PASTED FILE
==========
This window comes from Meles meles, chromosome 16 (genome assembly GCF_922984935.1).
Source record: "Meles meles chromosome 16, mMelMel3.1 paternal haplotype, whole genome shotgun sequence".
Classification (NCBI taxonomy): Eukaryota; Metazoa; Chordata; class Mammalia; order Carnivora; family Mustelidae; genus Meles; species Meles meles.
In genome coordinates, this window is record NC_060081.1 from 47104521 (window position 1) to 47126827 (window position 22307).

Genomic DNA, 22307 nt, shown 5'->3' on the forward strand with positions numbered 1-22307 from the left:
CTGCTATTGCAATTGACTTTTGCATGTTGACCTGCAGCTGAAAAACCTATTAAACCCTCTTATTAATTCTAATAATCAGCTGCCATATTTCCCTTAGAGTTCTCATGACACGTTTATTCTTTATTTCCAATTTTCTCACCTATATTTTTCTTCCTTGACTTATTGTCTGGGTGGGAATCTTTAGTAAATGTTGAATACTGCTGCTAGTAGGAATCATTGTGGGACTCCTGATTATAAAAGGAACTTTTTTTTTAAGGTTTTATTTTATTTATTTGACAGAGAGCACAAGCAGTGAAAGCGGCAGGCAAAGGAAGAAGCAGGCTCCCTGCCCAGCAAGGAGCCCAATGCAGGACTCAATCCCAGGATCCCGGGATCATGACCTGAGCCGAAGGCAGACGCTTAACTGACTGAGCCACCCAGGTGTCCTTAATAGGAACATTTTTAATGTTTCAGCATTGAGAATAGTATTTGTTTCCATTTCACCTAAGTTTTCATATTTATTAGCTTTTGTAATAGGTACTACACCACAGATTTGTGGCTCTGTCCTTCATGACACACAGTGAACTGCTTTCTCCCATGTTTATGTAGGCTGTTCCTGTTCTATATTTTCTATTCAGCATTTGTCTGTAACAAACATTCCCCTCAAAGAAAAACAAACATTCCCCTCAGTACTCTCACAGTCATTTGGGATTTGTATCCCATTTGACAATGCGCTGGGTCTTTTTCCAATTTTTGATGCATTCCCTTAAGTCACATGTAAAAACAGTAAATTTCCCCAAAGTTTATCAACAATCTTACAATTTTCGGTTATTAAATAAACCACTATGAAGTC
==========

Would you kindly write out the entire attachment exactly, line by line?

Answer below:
This window comes from Meles meles, chromosome 16 (genome assembly GCF_922984935.1).
Source record: "Meles meles chromosome 16, mMelMel3.1 paternal haplotype, whole genome shotgun sequence".
Classification (NCBI taxonomy): Eukaryota; Metazoa; Chordata; class Mammalia; order Carnivora; family Mustelidae; genus Meles; species Meles meles.
In genome coordinates, this window is record NC_060081.1 from 47104521 (window position 1) to 47126827 (window position 22307).

Genomic DNA, 22307 nt, shown 5'->3' on the forward strand with positions numbered 1-22307 from the left:
CTGCTATTGCAATTGACTTTTGCATGTTGACCTGCAGCTGAAAAACCTATTAAACCCTCTTATTAATTCTAATAATCAGCTGCCATATTTCCCTTAGAGTTCTCATGACACGTTTATTCTTTATTTCCAATTTTCTCACCTATATTTTTCTTCCTTGACTTATTGTCTGGGTGGGAATCTTTAGTAAATGTTGAATACTGCTGCTAGTAGGAATCATTGTGGGACTCCTGATTATAAAAGGAACTTTTTTTTTAAGGTTTTATTTTATTTATTTGACAGAGAGCACAAGCAGTGAAAGCGGCAGGCAAAGGAAGAAGCAGGCTCCCTGCCCAGCAAGGAGCCCAATGCAGGACTCAATCCCAGGATCCCGGGATCATGACCTGAGCCGAAGGCAGACGCTTAACTGACTGAGCCACCCAGGTGTCCTTAATAGGAACATTTTTAATGTTTCAGCATTGAGAATAGTATTTGTTTCCATTTCACCTAAGTTTTCATATTTATTAGCTTTTGTAATAGGTACTACACCACAGATTTGTGGCTCTGTCCTTCATGACACACAGTGAACTGCTTTCTCCCATGTTTATGTAGGCTGTTCCTGTTCTATATTTTCTATTCAGCATTTGTCTGTAACAAACATTCCCCTCAAAGAAAAACAAACATTCCCCTCAGTACTCTCACAGTCATTTGGGATTTGTATCCCATTTGACAATGCGCTGGGTCTTTTTCCAATTTTTGATGCATTCCCTTAAGTCACATGTAAAAACAGTAAATTTCCCCAAAGTTTATCAACAATCTTACAATTTTCGGTTATTAAATAAACCACTATGAAGTC